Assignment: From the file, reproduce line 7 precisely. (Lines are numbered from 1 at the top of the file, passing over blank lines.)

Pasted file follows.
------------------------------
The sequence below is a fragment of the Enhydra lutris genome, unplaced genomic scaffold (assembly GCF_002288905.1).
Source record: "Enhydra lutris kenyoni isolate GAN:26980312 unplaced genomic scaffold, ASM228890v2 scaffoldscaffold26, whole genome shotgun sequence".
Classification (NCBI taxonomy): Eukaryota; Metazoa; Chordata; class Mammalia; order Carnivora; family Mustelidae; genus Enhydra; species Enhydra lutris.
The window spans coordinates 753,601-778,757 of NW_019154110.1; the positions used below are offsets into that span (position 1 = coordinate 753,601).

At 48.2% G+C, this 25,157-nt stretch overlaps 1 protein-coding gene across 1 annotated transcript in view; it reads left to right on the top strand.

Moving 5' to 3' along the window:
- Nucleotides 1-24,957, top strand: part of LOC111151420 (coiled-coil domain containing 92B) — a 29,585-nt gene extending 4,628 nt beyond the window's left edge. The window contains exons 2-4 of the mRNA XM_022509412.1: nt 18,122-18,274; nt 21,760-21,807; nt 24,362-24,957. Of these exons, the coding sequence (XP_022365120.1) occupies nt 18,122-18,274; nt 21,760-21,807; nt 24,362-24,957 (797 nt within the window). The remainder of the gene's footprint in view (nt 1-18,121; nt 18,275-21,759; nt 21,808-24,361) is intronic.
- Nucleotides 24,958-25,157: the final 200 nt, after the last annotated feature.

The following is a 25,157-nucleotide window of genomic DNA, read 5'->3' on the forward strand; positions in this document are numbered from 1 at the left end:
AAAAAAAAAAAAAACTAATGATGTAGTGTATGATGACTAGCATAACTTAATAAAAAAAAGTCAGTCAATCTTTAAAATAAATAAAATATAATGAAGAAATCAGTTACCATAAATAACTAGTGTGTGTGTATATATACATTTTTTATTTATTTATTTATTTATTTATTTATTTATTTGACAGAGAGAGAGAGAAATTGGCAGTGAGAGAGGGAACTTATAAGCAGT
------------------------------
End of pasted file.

- Nucleotides 1-24,957, top strand: part of LOC111151420 (coiled-coil domain containing 92B) — a 29,585-nt gene extending 4,628 nt beyond the window's left edge. The window contains exons 2-4 of the mRNA XM_022509412.1: nt 18,122-18,274; nt 21,760-21,807; nt 24,362-24,957. Of these exons, the coding sequence (XP_022365120.1) occupies nt 18,122-18,274; nt 21,760-21,807; nt 24,362-24,957 (797 nt within the window). The remainder of the gene's footprint in view (nt 1-18,121; nt 18,275-21,759; nt 21,808-24,361) is intronic.